A Saturday Night Tradition...
After doing virtually nothing all day today (as opposed to getting virtually nothing done), I fired up the new oven and worked on my thin crust pizza recipe. The solution is coming along nicely, and I feel good enough about things to publish it for public consumption.
Here's what you need to make a nice 15" thin crust pizza...
For the starter dough:
1/4 cup of 110 degree F water1 pack of yeast
3/4 cup of flour
For the main dough:
3/4 cup of room temperature water
1-1/2 cup flour
1 teaspoon salt
pinch of sugar
(add or subtract as you like, but you really should try this combo unless something on the list gives you hives or makes your spleen rupture or something...):
1 pound whole milk mozzarella cheese, cut into little blobs and evenly distributed
Enough pepperoni slices to cover the affected area
Four (4) strips of bacon, fried crisp and crumbled
1 small chicken breast half--pan seared to about 140 degrees and diced into 3/8" cubes
A couple of hand fulls of baby spinach leaves
Fresh sliced mushrooms
3/4 cup of diced colored bell peppers (I used orange, Red, AND Yellow)
1/2 cup sliced red onion
1 small can of sliced black olives
6 oz of crumbled feta cheese (put it right on top of everything when you're finished)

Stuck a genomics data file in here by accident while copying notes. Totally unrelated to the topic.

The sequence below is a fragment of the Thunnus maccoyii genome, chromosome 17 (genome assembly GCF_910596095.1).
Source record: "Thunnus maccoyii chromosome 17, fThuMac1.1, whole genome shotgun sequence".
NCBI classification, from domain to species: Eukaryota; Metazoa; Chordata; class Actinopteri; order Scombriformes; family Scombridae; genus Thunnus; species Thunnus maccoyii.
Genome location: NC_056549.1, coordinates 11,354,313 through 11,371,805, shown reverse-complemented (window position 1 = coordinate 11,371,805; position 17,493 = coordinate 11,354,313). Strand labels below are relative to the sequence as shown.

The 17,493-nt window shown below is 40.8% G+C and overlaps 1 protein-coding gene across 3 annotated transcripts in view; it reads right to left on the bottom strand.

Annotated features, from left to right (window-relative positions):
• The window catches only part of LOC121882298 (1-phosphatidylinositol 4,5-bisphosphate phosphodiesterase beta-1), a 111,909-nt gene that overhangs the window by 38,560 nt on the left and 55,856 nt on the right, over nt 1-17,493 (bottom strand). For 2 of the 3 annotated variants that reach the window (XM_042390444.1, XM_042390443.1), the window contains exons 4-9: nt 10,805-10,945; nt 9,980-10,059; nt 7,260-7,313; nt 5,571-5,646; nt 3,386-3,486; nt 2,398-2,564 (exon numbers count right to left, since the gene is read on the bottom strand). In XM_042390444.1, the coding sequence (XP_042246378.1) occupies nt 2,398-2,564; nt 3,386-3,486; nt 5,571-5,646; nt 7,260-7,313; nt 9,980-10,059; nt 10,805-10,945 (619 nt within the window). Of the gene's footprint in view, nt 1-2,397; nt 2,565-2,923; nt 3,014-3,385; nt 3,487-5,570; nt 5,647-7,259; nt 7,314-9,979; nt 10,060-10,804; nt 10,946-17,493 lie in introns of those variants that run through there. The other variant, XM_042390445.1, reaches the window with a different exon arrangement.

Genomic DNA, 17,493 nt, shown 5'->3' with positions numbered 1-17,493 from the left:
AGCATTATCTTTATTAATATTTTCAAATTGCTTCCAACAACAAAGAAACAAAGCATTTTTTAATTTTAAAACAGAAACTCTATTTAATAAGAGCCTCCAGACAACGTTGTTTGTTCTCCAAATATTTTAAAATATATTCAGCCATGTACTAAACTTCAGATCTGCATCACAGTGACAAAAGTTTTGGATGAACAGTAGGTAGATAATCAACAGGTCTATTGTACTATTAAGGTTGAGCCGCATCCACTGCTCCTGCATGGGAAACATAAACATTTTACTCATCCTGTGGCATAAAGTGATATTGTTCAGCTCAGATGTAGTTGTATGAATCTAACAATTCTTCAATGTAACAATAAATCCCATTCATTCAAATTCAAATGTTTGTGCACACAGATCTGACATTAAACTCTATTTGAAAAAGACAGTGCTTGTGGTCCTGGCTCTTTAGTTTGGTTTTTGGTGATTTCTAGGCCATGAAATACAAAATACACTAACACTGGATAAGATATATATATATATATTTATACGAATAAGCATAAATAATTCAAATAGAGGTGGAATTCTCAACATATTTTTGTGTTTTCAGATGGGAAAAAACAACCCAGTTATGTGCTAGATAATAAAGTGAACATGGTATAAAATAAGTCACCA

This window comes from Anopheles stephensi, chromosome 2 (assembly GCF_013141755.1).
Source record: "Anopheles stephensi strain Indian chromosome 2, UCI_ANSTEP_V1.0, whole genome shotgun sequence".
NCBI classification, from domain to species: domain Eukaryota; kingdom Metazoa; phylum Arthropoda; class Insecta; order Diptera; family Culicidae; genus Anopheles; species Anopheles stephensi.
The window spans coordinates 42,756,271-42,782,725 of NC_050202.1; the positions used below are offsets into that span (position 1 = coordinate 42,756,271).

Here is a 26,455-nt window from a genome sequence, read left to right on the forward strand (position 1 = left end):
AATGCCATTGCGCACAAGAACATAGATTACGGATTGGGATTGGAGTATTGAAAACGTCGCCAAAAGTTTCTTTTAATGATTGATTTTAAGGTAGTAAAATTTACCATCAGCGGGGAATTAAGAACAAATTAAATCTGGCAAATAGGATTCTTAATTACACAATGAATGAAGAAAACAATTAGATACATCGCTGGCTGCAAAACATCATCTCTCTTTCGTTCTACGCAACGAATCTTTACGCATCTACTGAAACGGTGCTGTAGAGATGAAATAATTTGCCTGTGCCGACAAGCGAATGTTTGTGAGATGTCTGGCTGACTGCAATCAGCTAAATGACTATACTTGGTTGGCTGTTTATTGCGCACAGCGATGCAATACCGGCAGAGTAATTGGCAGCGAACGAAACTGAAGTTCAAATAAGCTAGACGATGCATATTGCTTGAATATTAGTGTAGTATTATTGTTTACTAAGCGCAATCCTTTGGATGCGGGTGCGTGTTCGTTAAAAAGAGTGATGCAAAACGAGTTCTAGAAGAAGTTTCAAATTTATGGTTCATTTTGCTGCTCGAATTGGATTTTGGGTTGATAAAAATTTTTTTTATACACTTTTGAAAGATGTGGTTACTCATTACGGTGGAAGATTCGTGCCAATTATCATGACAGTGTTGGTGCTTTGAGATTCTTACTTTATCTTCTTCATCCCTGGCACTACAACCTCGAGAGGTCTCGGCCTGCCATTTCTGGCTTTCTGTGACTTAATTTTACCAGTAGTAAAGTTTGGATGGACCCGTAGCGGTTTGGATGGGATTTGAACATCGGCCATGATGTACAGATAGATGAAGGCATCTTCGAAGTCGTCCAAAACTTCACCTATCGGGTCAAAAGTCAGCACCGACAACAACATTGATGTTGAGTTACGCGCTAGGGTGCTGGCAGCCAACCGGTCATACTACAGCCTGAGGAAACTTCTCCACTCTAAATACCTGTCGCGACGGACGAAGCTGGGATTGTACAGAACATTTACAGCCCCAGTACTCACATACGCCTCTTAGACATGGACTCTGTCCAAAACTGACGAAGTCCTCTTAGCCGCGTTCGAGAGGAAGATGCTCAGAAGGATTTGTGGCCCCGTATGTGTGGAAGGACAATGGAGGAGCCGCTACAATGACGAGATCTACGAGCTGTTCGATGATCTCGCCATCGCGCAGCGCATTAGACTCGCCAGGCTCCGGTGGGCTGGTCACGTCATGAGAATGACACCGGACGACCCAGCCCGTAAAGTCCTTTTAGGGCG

First things first.
Put your yeast in the warm water, stir it up well, and let is sit for about fifteen minutes.
Once you have a bunch of hungry yeast breasties, howling for something to eat, dump your yeast/water mixture into your 3/4 cup of starter flour, stir it up to form a blob of dough, cover it with a clean dishtowel, and walk away and ignore it while it rises for a half hour or so.
Make yourself a nice glass of iced tea or open a beer and watch TV while you wait.
Now here's the difference between thick and thin crust...
You DON'T do a secondary rise on the dough. It's just that simple.
You dump your 3/4 cup of water into your starter dough to dilute, stir it all up, then pour it into a medium mixing bowl with your flour, salt, and sugar mixture.
Stir, stir, stir.
Do you have a stiff, yet slightly wet dough mixture yet?
Then add a LITTLE flour or water until you get it right, then dump it all out onto a floured surface and start working it over with your hands.
Preheat your oven to 500 degrees F.
Now the idea is to incorporate some more flour into the slightly wet dough, ending up with extra on the outside surfaces as you begin to flatten it out to form a crust. After two or three minutes of kneading, break out your rolling pin and roll things out to a nice uniform disk about 18" in diameter and 1/4" to 3/8" thick (I use a 15" pizza stone to cook on.)
When you're finished rolling, pick up your crust and carefully place it on your pan or stone (dusted well with flour), then fold and pinch the extra 1-1/2" of dough over around the edges to form a rim on the crust.
Next spoon out some olive oil (a table spoon or two) onto the middle of your masterpiece and smear it around the area inside the rim, then add your cheese, meat, and veggies, toss the whole thing into the oven for 17 to 20 minutes (depending on your oven), pull it out and let it cool a little, cut it into slices, then grab yourself a napkin and EAT.
The Redneck Gourmet